The Layette Ministry has met at various churches over the years but now has a permanent area at the new Community Ministries location where remodeling will create shelving and storage.
“The birth of children into families who live in poverty is similar to the birth of Jesus. Joseph and Mary were poor and homeless when they arrived in Bethlehem. Jesus was born in a borrowed stable and used a manger because he had no bed. The Bible tells us that Jesus was wrapped in swaddling clothes. The Greek word translated swaddling indicates that these clothes were pieces of old castoff clothing which were cut up into strips, and wrapped around a baby. This surely was not the kind of clothing that a baby of rich parents would be wrapped in. Jesus was wrapped in rags. The layettes provided to families today allow them to place their newborn in new clothing, a blessing, thanks to these dedicated volunteers,” said Chip Rowan, executive director of CACM.
Mary Lou Basinger is also a regular volunteer with the layette program. “We are always open to anyone else who would like to help by volunteering,” she said.
The ladies of the layette program have patterns for anyone who may want to sew gowns for the babies, and crocheted items are always welcome.
For more information or to donate to the program, call 724-626-1120.
Nancy Henry is a contributing writer.
Show commenting policy
TribLive commenting policy
You are solely responsible for your comments and by using TribLive.com you agree to our Terms of Service.
We moderate comments. Our goal is to provide substantive commentary for a general readership. By screening submissions, we provide a space where readers can share intelligent and informed commentary that enhances the quality of our news and information.
While most comments will be posted if they are on-topic and not abusive, moderating decisions are subjective. We will make them as carefully and consistently as we can. Because of the volume of reader comments, we cannot review individual moderation decisions with readers.
We value thoughtful comments representing a range of views that make their point quickly and politely. We make an effort to protect discussions from repeated comments either by the same reader or different readers.
We follow the same standards for taste as the daily newspaper. A few things we won't tolerate: personal attacks, obscenity, vulgarity, profanity (including expletives and letters followed by dashes), commercial promotion, impersonations, incoherence, proselytizing and SHOUTING. Don't include URLs to Web sites.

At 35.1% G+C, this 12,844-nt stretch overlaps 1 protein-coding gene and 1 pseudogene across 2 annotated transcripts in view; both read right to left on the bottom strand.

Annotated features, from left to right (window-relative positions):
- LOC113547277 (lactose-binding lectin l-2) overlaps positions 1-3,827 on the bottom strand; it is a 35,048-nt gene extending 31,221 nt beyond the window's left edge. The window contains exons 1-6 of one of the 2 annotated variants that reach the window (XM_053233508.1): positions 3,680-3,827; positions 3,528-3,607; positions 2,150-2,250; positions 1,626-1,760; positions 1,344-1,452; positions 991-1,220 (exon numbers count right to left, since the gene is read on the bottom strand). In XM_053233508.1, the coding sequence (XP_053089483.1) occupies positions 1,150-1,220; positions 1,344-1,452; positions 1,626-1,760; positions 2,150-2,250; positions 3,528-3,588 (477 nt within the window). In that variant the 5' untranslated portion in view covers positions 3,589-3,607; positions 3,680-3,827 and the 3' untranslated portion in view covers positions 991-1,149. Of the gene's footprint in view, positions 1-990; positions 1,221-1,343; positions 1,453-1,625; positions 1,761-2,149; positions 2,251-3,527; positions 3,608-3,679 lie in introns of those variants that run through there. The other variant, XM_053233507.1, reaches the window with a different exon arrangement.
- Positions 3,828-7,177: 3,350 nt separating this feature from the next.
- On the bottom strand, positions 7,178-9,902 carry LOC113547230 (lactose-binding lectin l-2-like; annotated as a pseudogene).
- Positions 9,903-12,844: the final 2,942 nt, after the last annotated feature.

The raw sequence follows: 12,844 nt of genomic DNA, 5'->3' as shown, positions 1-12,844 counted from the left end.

We do not edit comments. They are either approved or deleted. We reserve the right to edit a comment that is quoted or excerpted in an article. In this case, we may fix spelling and punctuation.
We welcome strong opinions and criticism of our work, but we don't want comments to become bogged down with discussions of our policies and we will moderate accordingly.
We appreciate it when readers and people quoted in articles or blog posts point out errors of fact or emphasis and will investigate all assertions. But these suggestions should be sent via e-mail. To avoid distracting other readers, we won't publish comments that suggest a correction. Instead, corrections will be made in a blog post or in an article.
- Pam Porterfield: Church events, family reunions, benefits abound in Fayette County
- Connellsville fireworks display gets change of site
- Funeral planned for Connellsville teen who died in crash
- Investigation into dropped baby at Uniontown Hospital continues
- Uniontown man gets 15-30 years for raping 2 girls
- Boy, 5, in stable condition after fall from window in Fayette County
- Connellsville board hikes taxes, adds to layoffs
- Brooklyn man’s cross-state taxi ride leads straight to jail in Uniontown
- Fayette County Fair won’t be disrupted by Route 119 project
- 2015 Connellsville grad identified as victim of Bullskin motorcycle crash
- Wolf veto rankles Fay-West GOP